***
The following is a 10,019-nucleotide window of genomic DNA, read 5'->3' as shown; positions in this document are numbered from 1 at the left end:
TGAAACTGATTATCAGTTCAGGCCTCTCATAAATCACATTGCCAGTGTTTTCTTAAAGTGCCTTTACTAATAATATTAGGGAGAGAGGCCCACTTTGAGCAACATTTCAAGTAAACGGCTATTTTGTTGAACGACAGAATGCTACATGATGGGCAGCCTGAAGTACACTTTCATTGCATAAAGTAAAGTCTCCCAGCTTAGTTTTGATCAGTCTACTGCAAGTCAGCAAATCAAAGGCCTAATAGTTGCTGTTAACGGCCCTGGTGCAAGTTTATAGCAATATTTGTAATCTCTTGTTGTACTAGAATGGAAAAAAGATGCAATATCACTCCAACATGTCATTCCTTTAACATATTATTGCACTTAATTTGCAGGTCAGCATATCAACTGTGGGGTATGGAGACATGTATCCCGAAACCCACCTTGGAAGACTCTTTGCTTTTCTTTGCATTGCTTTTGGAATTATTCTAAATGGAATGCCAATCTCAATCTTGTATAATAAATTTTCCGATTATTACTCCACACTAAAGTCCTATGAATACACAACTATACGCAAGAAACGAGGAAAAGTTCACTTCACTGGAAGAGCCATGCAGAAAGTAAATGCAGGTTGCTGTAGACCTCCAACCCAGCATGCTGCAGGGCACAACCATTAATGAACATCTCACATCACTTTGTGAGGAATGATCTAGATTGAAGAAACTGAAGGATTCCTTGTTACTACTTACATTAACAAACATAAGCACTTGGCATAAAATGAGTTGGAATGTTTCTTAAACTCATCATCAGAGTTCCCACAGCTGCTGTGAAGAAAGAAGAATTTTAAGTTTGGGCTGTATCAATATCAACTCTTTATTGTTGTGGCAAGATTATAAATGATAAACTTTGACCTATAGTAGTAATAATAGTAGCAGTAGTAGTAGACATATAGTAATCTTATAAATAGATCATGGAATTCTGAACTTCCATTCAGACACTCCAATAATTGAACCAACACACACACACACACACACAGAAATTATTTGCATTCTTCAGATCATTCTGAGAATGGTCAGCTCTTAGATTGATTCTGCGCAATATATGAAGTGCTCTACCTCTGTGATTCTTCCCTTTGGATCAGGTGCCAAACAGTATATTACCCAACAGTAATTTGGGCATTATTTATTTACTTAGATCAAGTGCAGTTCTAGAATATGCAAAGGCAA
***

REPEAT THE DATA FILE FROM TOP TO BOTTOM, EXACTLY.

The following is a 10,019-nucleotide window of genomic DNA, read 5'->3' as shown; positions in this document are numbered from 1 at the left end:
TGAAACTGATTATCAGTTCAGGCCTCTCATAAATCACATTGCCAGTGTTTTCTTAAAGTGCCTTTACTAATAATATTAGGGAGAGAGGCCCACTTTGAGCAACATTTCAAGTAAACGGCTATTTTGTTGAACGACAGAATGCTACATGATGGGCAGCCTGAAGTACACTTTCATTGCATAAAGTAAAGTCTCCCAGCTTAGTTTTGATCAGTCTACTGCAAGTCAGCAAATCAAAGGCCTAATAGTTGCTGTTAACGGCCCTGGTGCAAGTTTATAGCAATATTTGTAATCTCTTGTTGTACTAGAATGGAAAAAAGATGCAATATCACTCCAACATGTCATTCCTTTAACATATTATTGCACTTAATTTGCAGGTCAGCATATCAACTGTGGGGTATGGAGACATGTATCCCGAAACCCACCTTGGAAGACTCTTTGCTTTTCTTTGCATTGCTTTTGGAATTATTCTAAATGGAATGCCAATCTCAATCTTGTATAATAAATTTTCCGATTATTACTCCACACTAAAGTCCTATGAATACACAACTATACGCAAGAAACGAGGAAAAGTTCACTTCACTGGAAGAGCCATGCAGAAAGTAAATGCAGGTTGCTGTAGACCTCCAACCCAGCATGCTGCAGGGCACAACCATTAATGAACATCTCACATCACTTTGTGAGGAATGATCTAGATTGAAGAAACTGAAGGATTCCTTGTTACTACTTACATTAACAAACATAAGCACTTGGCATAAAATGAGTTGGAATGTTTCTTAAACTCATCATCAGAGTTCCCACAGCTGCTGTGAAGAAAGAAGAATTTTAAGTTTGGGCTGTATCAATATCAACTCTTTATTGTTGTGGCAAGATTATAAATGATAAACTTTGACCTATAGTAGTAATAATAGTAGCAGTAGTAGTAGACATATAGTAATCTTATAAATAGATCATGGAATTCTGAACTTCCATTCAGACACTCCAATAATTGAACCAACACACACACACACACACACAGAAATTATTTGCATTCTTCAGATCATTCTGAGAATGGTCAGCTCTTAGATTGATTCTGCGCAATATATGAAGTGCTCTACCTCTGTGATTCTTCCCTTTGGATCAGGTGCCAAACAGTATATTACCCAACAGTAATTTGGGCATTATTTATTTACTTAGATCAAGTGCAGTTCTAGAATATGCAAAGGCAA